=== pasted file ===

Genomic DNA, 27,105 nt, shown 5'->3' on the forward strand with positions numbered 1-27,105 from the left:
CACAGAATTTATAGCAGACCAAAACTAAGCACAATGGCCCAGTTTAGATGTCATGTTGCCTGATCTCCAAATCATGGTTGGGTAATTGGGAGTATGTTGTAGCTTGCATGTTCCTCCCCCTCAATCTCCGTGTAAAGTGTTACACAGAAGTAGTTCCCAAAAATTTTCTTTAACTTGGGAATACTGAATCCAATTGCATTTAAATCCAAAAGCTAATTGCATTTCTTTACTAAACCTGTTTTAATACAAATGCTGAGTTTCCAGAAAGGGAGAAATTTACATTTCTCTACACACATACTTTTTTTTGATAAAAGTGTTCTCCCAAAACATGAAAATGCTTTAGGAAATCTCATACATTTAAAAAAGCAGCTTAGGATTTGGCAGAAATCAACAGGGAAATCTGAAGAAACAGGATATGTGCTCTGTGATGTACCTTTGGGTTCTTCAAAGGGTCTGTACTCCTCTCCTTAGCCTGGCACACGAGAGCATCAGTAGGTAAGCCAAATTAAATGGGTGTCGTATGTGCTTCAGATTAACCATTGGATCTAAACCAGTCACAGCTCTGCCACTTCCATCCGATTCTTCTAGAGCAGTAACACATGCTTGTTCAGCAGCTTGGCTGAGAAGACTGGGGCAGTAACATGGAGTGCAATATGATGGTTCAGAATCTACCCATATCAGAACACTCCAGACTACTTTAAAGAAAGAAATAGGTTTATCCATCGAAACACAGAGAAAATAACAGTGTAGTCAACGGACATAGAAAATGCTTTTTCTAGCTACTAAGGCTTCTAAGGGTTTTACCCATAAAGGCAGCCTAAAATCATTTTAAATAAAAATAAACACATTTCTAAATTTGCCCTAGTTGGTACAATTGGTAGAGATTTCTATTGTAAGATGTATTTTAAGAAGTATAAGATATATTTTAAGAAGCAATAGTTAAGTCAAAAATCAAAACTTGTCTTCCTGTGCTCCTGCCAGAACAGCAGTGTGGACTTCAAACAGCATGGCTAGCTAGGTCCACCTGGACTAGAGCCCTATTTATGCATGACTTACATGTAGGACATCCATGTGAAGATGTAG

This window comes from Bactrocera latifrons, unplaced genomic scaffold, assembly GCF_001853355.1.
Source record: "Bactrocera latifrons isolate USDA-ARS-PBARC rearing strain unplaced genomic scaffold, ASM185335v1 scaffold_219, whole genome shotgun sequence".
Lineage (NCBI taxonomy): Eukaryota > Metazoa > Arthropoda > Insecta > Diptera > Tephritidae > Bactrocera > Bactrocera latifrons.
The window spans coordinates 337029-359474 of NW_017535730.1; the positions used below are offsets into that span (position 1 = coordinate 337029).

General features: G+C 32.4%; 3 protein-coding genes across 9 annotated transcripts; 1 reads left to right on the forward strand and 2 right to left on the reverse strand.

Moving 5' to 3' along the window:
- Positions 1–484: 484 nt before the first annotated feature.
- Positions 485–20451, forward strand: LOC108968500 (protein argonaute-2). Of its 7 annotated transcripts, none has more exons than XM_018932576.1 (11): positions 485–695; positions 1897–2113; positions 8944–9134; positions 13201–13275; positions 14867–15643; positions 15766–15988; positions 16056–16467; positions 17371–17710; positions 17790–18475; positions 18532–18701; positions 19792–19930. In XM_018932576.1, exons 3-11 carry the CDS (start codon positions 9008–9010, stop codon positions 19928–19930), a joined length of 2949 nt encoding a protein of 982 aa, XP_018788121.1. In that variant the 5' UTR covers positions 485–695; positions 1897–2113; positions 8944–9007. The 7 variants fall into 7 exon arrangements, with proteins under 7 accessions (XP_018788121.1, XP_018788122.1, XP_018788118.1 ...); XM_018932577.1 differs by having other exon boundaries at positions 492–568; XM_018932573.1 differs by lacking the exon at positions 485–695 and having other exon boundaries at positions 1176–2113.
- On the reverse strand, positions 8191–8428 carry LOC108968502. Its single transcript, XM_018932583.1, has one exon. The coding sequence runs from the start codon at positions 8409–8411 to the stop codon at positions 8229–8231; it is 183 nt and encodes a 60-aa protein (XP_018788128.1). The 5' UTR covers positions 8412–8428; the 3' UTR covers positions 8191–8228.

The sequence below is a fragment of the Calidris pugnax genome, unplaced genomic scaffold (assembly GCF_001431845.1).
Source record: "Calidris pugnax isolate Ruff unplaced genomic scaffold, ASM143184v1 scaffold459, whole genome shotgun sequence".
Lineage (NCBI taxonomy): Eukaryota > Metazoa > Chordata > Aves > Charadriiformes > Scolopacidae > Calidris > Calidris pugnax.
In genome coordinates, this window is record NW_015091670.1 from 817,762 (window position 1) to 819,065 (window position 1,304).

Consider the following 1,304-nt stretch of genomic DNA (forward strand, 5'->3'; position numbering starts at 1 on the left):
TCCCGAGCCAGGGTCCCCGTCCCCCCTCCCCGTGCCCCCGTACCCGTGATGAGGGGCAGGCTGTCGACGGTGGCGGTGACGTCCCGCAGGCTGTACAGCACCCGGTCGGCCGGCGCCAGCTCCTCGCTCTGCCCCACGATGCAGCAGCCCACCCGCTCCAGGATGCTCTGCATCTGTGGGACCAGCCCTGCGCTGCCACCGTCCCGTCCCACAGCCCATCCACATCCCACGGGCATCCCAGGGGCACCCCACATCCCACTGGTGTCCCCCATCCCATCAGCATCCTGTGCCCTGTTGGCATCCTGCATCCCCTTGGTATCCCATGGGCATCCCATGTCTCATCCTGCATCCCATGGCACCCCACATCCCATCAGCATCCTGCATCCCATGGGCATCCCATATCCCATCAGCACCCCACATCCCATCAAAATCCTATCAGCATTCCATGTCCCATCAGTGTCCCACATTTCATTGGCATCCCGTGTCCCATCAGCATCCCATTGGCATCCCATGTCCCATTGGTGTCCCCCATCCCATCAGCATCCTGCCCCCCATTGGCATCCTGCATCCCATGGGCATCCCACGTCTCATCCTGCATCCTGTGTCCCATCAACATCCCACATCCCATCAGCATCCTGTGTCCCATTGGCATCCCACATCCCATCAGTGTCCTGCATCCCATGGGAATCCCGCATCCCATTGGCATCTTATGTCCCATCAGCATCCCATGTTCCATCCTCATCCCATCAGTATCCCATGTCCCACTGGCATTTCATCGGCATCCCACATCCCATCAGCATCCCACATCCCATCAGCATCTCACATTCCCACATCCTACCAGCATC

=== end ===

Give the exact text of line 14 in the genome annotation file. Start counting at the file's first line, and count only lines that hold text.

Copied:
Lineage (NCBI taxonomy): Eukaryota > Metazoa > Chordata > Aves > Charadriiformes > Scolopacidae > Calidris > Calidris pugnax.